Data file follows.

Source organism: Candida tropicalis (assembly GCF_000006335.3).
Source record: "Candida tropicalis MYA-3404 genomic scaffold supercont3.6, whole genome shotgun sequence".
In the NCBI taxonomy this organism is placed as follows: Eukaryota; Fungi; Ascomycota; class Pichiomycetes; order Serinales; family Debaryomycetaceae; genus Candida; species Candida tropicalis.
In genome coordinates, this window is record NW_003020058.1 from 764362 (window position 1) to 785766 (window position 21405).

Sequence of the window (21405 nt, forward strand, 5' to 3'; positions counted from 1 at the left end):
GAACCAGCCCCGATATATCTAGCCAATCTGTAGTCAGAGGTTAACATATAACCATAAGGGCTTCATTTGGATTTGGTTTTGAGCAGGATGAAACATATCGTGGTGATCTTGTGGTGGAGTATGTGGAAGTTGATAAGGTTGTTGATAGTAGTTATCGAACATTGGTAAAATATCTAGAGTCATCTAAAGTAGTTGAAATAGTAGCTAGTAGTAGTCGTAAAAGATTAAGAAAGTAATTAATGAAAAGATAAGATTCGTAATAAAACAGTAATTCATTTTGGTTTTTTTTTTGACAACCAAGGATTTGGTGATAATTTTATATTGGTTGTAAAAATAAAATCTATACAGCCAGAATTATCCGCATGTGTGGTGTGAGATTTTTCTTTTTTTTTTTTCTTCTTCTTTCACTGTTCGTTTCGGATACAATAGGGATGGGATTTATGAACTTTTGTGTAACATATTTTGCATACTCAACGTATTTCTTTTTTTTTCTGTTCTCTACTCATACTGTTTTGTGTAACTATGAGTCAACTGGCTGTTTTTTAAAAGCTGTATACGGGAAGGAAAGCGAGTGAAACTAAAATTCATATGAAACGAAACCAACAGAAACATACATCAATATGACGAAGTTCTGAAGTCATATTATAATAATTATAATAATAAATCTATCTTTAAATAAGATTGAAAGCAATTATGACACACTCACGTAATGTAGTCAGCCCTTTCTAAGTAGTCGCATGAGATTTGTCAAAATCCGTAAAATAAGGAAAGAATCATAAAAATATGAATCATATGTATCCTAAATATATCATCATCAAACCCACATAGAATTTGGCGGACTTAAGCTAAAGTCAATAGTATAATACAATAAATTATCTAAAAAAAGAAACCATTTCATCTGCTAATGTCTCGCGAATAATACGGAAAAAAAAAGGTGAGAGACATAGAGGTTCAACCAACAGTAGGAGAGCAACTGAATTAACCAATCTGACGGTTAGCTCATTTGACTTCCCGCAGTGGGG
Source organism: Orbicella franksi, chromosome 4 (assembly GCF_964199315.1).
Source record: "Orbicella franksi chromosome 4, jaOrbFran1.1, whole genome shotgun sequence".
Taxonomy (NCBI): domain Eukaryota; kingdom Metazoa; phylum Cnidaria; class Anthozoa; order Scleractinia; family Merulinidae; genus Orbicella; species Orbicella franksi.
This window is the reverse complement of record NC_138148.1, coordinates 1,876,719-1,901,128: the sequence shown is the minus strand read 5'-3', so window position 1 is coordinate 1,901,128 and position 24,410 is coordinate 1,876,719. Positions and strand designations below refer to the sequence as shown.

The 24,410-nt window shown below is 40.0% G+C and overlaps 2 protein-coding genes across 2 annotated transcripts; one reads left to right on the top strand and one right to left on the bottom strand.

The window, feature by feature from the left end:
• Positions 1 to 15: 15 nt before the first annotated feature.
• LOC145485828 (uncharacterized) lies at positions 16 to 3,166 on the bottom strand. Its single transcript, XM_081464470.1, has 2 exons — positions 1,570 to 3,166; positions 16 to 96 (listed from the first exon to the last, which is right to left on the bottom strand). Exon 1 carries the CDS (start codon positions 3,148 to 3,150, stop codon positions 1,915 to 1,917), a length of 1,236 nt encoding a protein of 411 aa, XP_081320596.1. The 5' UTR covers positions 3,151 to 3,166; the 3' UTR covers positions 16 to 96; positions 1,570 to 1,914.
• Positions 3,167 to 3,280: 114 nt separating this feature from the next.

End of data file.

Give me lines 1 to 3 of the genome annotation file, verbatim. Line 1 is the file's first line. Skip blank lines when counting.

Source organism: Candida tropicalis (assembly GCF_000006335.3).
Source record: "Candida tropicalis MYA-3404 genomic scaffold supercont3.6, whole genome shotgun sequence".
In the NCBI taxonomy this organism is placed as follows: Eukaryota; Fungi; Ascomycota; class Pichiomycetes; order Serinales; family Debaryomycetaceae; genus Candida; species Candida tropicalis.